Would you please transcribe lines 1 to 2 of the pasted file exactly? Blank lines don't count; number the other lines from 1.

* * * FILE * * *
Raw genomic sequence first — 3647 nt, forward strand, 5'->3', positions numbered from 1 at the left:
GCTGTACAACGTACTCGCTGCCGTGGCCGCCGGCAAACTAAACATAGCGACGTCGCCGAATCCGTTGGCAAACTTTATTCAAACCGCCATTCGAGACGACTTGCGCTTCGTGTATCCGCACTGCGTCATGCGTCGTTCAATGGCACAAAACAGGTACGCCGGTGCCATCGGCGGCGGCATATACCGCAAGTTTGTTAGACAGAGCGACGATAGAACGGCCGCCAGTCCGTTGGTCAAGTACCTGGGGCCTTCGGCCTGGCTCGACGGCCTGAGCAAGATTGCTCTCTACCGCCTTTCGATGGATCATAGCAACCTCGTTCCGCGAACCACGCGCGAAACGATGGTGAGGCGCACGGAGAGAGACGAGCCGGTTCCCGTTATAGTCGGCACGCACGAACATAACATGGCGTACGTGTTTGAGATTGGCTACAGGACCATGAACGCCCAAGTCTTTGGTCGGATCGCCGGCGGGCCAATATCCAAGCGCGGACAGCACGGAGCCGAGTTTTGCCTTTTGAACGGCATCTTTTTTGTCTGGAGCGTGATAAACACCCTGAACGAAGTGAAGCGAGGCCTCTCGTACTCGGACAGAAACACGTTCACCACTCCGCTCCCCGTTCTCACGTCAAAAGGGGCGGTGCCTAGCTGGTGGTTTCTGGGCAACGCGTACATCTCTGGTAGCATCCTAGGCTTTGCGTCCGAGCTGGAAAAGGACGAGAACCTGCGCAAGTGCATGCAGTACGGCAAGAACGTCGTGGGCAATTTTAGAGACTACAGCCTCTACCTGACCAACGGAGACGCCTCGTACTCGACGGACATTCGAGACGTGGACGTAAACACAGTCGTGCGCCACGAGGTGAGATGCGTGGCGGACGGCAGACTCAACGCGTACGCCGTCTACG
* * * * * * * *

Raw genomic sequence first — 3647 nt, forward strand, 5'->3', positions numbered from 1 at the left:
GCTGTACAACGTACTCGCTGCCGTGGCCGCCGGCAAACTAAACATAGCGACGTCGCCGAATCCGTTGGCAAACTTTATTCAAACCGCCATTCGAGACGACTTGCGCTTCGTGTATCCGCACTGCGTCATGCGTCGTTCAATGGCACAAAACAGGTACGCCGGTGCCATCGGCGGCGGCATATACCGCAAGTTTGTTAGACAGAGCGACGATAGAACGGCCGCCAGTCCGTTGGTCAAGTACCTGGGGCCTTCGGCCTGGCTCGACGGCCTGAGCAAGATTGCTCTCTACCGCCTTTCGATGGATCATAGCAACCTCGTTCCGCGAACCACGCGCGAAACGATGGTGAGGCGCACGGAGAGAGACGAGCCGGTTCCCGTTATAGTCGGCACGCACGAACATAACATGGCGTACGTGTTTGAGATTGGCTACAGGACCATGAACGCCCAAGTCTTTGGTCGGATCGCCGGCGGGCCAATATCCAAGCGCGGACAGCACGGAGCCGAGTTTTGCCTTTTGAACGGCATCTTTTTTGTCTGGAGCGTGATAAACACCCTGAACGAAGTGAAGCGAGGCCTCTCGTACTCGGACAGAAACACGTTCACCACTCCGCTCCCCGTTCTCACGTCAAAAGGGGCGGTGCCTAGCTGGTGGTTTCTGGGCAACGCGTACATCTCTGGTAGCATCCTAGGCTTTGCGTCCGAGCTGGAAAAGGACGAGAACCTGCGCAAGTGCATGCAGTACGGCAAGAACGTCGTGGGCAATTTTAGAGACTACAGCCTCTACCTGACCAACGGAGACGCCTCGTACTCGACGGACATTCGAGACGTGGACGTAAACACAGTCGTGCGCCACGAGGTGAGATGCGTGGCGGACGGCAGACTCAACGCGTACGCCGTCTACG